IRS advises intent determines capitalization for pharma vouchers


The IRS has released a Chief Counsel advice memorandum (CCA 202304009) concluding that a taxpayer’s intent determines the proper treatment for capitalization under Section 263(a) and recovery under Sections 167 or 197 for amounts paid or incurred to obtain Priority Review Vouchers (PRVs). 


PRVs provide pharmaceutical companies an expedited New Drug Application (NDA) review from the FDA as an incentive to develop treatments for rare or neglected diseases. PRVs do not expire and are freely transferrable to both related and unrelated parties.


Treas. Reg. Sec. 1.263(a)-4 provides general rules for capitalizing amounts paid or incurred for the acquisition or creation of an intangible asset, including amounts that facilitate the acquisition or creation of an intangible asset. The IRS stated that the proper tax treatment for amounts paid to acquire a PRV hinges on the facts and circumstances surrounding the acquisition, and specifically the taxpayer’s intent for the PRV.


A taxpayer who acquires a PRV for the purpose of resale or investment must capitalize the acquisition costs under Treas. Reg. Sec. 1.263(a)-4(c)(1) as amounts paid to acquire an intangible. In this scenario, the IRS considered the PRV a separate and distinct intangible asset. On the other hand, the IRS said that a taxpayer that intends to utilize the PRV to expedite an NDA review is required to capitalize the acquisition costs under Treas. Reg. Sec. 1.263(a)-4(d)(5) as amounts paid to facilitate obtaining the NDA. The IRS reasoned that because the PRV is intended to be used to obtain an NDA, which is a franchise right granted by a government agency, the cost of the PRV is a transaction cost that facilitates obtaining that government right and must be capitalized to the NDA.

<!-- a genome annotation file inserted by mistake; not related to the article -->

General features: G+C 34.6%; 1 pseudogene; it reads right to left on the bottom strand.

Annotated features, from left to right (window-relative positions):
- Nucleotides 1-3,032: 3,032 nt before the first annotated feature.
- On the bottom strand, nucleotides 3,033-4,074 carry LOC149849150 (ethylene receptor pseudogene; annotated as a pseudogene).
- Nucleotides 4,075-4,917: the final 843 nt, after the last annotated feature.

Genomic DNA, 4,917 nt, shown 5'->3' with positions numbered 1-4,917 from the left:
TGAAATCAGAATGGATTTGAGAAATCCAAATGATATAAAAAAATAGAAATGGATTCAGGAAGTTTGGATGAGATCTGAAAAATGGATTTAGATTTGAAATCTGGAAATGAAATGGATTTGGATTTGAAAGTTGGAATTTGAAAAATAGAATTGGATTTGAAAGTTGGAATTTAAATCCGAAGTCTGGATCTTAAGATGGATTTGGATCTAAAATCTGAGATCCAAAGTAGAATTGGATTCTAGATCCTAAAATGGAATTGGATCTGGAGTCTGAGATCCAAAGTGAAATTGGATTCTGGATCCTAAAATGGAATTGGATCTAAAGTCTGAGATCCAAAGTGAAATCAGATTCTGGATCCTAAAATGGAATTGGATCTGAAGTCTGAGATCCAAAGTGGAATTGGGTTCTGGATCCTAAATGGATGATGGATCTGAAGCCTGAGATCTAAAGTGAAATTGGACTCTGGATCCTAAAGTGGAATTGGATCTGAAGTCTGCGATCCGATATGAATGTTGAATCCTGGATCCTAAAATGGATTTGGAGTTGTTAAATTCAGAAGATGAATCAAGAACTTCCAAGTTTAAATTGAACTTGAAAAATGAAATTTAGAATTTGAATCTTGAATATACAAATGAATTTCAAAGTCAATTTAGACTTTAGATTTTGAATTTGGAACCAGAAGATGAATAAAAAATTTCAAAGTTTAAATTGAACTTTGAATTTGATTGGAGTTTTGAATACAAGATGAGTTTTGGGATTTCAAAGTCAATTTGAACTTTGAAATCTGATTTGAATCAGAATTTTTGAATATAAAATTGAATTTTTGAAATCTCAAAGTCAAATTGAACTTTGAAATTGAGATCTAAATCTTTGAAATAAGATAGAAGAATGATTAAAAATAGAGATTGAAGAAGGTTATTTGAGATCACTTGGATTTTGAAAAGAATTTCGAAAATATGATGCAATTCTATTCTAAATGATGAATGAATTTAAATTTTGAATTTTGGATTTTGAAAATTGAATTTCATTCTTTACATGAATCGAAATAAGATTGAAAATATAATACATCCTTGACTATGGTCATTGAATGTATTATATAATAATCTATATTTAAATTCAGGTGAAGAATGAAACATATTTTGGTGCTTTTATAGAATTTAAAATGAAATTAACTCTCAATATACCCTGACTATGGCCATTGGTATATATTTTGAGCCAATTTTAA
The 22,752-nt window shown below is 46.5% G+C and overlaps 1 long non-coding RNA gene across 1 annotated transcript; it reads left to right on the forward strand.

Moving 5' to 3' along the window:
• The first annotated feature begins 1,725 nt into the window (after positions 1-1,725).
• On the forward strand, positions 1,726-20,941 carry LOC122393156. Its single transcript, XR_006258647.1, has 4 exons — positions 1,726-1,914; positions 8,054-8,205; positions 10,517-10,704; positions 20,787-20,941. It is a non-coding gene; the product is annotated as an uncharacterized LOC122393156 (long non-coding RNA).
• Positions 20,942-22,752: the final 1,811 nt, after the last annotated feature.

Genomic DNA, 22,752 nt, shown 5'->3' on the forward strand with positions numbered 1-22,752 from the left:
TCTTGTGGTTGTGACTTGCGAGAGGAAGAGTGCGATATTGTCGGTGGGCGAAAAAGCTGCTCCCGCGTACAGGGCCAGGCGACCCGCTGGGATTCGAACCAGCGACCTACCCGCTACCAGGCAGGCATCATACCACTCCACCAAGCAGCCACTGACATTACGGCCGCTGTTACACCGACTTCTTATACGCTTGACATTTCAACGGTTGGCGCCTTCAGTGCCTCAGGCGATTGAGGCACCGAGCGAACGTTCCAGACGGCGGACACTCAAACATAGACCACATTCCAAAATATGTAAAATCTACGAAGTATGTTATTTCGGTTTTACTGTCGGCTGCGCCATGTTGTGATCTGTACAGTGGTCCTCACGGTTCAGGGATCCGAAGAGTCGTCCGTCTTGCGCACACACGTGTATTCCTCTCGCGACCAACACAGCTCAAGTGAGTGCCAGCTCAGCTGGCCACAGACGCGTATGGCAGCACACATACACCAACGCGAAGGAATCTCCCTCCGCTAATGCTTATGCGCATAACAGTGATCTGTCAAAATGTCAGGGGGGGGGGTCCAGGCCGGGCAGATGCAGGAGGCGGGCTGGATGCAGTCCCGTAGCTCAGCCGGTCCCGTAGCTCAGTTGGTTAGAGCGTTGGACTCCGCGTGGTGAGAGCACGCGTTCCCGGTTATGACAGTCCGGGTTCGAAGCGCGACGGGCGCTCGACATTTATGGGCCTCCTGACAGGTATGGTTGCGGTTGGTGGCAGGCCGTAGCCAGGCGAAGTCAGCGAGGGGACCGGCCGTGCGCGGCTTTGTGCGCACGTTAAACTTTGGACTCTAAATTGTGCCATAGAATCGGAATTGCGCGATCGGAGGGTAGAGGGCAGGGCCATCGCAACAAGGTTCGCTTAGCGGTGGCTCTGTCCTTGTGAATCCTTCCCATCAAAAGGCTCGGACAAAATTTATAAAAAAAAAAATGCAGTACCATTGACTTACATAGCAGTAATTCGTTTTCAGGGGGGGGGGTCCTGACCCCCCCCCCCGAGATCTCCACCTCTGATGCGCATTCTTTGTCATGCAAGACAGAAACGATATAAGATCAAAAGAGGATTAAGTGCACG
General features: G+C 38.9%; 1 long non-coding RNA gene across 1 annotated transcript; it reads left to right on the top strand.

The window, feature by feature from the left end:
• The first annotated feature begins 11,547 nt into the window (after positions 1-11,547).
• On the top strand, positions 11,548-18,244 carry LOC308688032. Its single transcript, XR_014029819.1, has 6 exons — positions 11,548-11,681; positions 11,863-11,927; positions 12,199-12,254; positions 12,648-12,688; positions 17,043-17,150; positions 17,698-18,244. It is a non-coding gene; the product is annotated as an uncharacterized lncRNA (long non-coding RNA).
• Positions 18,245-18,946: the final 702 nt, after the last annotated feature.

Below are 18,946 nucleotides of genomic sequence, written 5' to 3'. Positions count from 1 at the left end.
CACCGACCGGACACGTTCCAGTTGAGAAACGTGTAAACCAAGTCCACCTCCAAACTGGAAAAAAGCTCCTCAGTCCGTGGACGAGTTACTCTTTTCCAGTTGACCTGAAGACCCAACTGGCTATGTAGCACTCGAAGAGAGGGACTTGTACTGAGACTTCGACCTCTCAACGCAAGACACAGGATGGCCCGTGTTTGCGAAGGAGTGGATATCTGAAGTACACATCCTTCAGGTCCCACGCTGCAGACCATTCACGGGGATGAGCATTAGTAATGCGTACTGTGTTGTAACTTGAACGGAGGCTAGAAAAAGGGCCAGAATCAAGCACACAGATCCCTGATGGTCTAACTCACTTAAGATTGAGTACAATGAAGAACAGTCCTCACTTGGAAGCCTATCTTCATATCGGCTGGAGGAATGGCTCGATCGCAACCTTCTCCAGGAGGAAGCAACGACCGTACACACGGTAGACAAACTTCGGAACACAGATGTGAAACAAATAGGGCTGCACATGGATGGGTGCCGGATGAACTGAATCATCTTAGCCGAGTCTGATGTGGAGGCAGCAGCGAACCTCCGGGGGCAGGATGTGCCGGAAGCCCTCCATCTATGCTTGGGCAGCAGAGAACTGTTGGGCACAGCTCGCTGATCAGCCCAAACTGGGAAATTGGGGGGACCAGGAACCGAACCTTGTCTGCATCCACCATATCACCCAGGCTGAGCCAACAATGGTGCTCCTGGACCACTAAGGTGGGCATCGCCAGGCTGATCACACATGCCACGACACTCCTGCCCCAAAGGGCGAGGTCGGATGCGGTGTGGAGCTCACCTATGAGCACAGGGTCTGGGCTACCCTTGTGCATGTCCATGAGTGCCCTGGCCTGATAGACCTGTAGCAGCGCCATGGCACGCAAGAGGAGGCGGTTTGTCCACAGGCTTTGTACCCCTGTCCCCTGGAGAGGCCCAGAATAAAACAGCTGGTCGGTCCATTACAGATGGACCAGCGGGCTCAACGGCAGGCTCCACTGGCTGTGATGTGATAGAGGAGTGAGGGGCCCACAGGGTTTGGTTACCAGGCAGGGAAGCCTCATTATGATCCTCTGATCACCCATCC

The IRS further indicated that costs to obtain PRVs are neither depreciable nor amortizable at the time the PRV is acquired. The IRS stated that the PRV by itself is not a Section 197 intangible because the acquisition of rights from a governmental unit are expressly excluded from amortization under Section 197 unless they were acquired as part of a purchase of a trade or business. Further, amounts paid or incurred to acquire PRVs are not depreciable under Section 167 because PRVs do not expire and therefore are assets with unlimited useful lives.


However, a PRV may be recovered later as a cost of facilitating the creation of a franchise right under Section 197 if the taxpayer uses the PRV to obtain an NDA, because franchise rights are deemed to be a trade or business and are an amortizable Section 197 asset. In that circumstance, the taxpayer may recover the costs to acquire the PRV as part of the NDA ratably over a 15-year period beginning on the first day of the month that the NDA is approved. For PRVs acquired for resale, the costs are recovered as basis upon the sale. Therefore, taxpayers that acquire PRVs should consider the intent for obtaining PRVs and document the facts surrounding the acquisition of PRVs because it will impact how to properly capitalize and recover the associated amounts.




Tax professional standards statement

This content supports Grant Thornton LLP’s marketing of professional services and is not written tax advice directed at the particular facts and circumstances of any person. If you are interested in the topics presented herein, we encourage you to contact us or an independent tax professional to discuss their potential application to your particular situation. Nothing herein shall be construed as imposing a limitation on any person from disclosing the tax treatment or tax structure of any matter addressed herein. To the extent this content may be considered to contain written tax advice, any written advice contained in, forwarded with or attached to this content is not intended by Grant Thornton LLP to be used, and cannot be used, by any person for the purpose of avoiding penalties that may be imposed under the Internal Revenue Code.

The information contained herein is general in nature and is based on authorities that are subject to change. It is not, and should not be construed as, accounting, legal or tax advice provided by Grant Thornton LLP to the reader. This material may not be applicable to, or suitable for, the reader’s specific circumstances or needs and may require consideration of tax and nontax factors not described herein. Contact Grant Thornton LLP or other tax professionals prior to taking any action based upon this information. Changes in tax laws or other factors could affect, on a prospective or retroactive basis, the information contained herein; Grant Thornton LLP assumes no obligation to inform the reader of any such changes. All references to “Section,” “Sec.,” or “§” refer to the Internal Revenue Code of 1986, as amended.


More tax hot topics